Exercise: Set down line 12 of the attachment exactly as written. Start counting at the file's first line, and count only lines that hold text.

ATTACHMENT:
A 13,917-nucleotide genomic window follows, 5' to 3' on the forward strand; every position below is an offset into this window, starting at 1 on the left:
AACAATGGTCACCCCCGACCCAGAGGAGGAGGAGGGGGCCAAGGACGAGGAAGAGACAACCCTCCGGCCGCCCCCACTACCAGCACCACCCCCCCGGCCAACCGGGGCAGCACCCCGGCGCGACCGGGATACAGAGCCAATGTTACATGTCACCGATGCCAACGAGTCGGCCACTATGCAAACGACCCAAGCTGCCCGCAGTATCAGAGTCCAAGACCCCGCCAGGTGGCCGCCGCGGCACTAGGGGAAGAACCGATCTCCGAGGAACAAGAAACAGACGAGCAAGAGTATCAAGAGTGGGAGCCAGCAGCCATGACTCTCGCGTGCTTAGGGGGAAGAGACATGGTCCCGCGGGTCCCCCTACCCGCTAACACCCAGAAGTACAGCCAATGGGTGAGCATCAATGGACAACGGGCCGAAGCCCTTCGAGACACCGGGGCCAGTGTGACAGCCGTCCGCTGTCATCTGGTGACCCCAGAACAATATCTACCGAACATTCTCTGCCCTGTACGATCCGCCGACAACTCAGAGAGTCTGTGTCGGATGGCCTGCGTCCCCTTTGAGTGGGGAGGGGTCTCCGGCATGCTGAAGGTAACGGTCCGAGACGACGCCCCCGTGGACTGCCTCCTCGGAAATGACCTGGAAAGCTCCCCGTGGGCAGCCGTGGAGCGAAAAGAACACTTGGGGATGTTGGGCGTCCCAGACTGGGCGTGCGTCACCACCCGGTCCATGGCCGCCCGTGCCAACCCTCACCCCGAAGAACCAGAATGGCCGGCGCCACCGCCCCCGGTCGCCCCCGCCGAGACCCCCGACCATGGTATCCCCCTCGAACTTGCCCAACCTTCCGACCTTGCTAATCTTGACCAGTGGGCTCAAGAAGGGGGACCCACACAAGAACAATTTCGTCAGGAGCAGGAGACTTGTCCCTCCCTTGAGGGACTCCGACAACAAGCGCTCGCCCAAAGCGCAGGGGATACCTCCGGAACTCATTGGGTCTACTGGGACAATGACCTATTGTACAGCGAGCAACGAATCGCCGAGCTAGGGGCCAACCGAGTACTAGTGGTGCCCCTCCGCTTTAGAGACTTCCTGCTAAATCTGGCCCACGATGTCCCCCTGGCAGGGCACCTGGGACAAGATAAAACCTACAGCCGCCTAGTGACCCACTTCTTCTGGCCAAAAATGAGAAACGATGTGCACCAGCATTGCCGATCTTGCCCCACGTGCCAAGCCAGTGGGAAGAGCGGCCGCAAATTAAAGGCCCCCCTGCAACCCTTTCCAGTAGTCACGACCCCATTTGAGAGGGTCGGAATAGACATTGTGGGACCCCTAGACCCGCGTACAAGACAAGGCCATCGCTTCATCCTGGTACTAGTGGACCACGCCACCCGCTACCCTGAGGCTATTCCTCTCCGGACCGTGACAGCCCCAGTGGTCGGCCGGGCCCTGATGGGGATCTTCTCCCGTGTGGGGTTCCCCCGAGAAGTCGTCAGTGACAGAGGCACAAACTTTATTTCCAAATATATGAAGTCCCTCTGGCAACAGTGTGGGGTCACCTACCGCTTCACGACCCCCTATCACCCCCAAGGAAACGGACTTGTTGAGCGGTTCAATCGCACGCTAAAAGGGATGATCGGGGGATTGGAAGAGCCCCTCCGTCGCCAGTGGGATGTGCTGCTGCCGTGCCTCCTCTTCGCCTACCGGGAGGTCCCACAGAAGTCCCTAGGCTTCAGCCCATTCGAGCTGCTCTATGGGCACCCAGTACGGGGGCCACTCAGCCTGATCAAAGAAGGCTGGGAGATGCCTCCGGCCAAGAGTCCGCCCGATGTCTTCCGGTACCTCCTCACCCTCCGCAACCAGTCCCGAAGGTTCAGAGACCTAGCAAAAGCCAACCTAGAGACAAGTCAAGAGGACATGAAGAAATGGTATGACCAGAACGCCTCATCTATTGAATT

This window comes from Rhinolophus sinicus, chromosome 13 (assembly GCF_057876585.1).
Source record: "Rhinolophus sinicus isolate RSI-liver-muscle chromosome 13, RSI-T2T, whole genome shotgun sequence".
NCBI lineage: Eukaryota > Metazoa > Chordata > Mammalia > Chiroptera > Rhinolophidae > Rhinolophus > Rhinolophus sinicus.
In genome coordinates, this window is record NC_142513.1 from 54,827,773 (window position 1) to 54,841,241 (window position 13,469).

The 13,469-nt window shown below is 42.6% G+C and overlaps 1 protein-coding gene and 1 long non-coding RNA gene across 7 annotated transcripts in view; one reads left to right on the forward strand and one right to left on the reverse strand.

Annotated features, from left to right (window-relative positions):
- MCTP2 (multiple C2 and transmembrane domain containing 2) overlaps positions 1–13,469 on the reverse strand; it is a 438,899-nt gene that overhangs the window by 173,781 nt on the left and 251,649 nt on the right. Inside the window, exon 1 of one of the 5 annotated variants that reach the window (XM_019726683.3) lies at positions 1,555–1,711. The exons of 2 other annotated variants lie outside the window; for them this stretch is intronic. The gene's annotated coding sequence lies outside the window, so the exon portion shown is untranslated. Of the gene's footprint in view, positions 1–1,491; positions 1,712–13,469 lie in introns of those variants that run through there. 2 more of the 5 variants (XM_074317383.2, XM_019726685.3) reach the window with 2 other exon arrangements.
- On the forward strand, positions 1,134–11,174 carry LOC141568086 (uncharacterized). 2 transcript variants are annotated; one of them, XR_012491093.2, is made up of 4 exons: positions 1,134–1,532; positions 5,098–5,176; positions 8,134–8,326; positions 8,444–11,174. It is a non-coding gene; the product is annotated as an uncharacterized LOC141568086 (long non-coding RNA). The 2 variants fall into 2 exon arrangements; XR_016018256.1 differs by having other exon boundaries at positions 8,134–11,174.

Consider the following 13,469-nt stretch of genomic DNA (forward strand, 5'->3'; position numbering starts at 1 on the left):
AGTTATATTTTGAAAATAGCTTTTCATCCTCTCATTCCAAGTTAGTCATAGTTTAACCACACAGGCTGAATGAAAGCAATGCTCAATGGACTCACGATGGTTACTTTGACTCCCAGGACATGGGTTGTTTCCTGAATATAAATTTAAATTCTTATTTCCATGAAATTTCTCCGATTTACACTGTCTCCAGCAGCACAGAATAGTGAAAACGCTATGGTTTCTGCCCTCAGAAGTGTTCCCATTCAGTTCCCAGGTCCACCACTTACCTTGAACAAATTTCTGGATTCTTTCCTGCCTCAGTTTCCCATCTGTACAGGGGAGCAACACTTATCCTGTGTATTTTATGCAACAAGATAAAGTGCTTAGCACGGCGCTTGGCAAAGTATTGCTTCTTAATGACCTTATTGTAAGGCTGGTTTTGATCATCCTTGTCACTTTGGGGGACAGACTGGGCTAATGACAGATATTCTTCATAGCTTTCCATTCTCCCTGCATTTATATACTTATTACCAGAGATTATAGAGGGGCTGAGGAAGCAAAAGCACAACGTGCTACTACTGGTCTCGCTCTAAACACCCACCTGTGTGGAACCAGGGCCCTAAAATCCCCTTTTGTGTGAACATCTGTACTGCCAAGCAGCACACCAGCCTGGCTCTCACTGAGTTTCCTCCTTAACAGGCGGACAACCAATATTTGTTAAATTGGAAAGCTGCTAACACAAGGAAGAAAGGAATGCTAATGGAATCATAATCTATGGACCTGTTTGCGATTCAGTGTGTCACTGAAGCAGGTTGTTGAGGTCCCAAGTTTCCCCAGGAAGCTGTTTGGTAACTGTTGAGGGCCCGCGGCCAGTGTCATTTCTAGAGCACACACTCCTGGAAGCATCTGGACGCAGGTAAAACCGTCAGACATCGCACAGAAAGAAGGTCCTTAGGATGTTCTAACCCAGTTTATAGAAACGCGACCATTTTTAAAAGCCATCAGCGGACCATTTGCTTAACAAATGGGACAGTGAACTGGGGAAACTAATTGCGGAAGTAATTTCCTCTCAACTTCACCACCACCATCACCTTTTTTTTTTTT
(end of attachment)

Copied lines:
AGTTATATTTTGAAAATAGCTTTTCATCCTCTCATTCCAAGTTAGTCATAGTTTAACCACACAGGCTGAATGAAAGCAATGCTCAATGGACTCACGATGGTTACTTTGACTCCCAGGACATGGGTTGTTTCCTGAATATAAATTTAAATTCTTATTTCCATGAAATTTCTCCGATTTACACTGTCTCCAGCAGCACAGAATAGTGAAAACGCTATGGTTTCTGCCCTCAGAAGTGTTCCCATTCAGTTCCCAGGTCCACCACTTACCTTGAACAAATTTCTGGATTCTTTCCTGCCTCAGTTTCCCATCTGTACAGGGGAGCAACACTTATCCTGTGTATTTTATGCAACAAGATAAAGTGCTTAGCACGGCGCTTGGCAAAGTATTGCTTCTTAATGACCTTATTGTAAGGCTGGTTTTGATCATCCTTGTCACTTTGGGGGACAGACTGGGCTAATGACAGATATTCTTCATAGCTTTCCATTCTCCCTGCATTTATATACTTATTACCAGAGATTATAGAGGGGCTGAGGAAGCAAAAGCACAACGTGCTACTACTGGTCTCGCTCTAAACACCCACCTGTGTGGAACCAGGGCCCTAAAATCCCCTTTTGTGTGAACATCTGTACTGCCAAGCAGCACACCAGCCTGGCTCTCACTGAGTTTCCTCCTTAACAGGCGGACAACCAATATTTGTTAAATTGGAAAGCTGCTAACACAAGGAAGAAAGGAATGCTAATGGAATCATAATCTATGGACCTGTTTGCGATTCAGTGTGTCACTGAAGCAGGTTGTTGAGGTCCCAAGTTTCCCCAGGAAGCTGTTTGGTAACTGTTGAGGGCCCGCGGCCAGTGTCATTTCTAGAGCACACACTCCTGGAAGCATCTGGACGCAGGTAAAACCGTCAGACATCGCACAGAAAGAAGGTCCTTAGGATGTTCTAACCCAGTTTATAGAAACGCGACCATTTTTAAAAGCCATCAGCGGACCATTTGCTTAACAAATGGGACAGTGAACTGGGGAAACTAATTGCGGAAGTAATTTCCTCTCAACTTCACCACCACCATCACCTTTTTTTTTTTT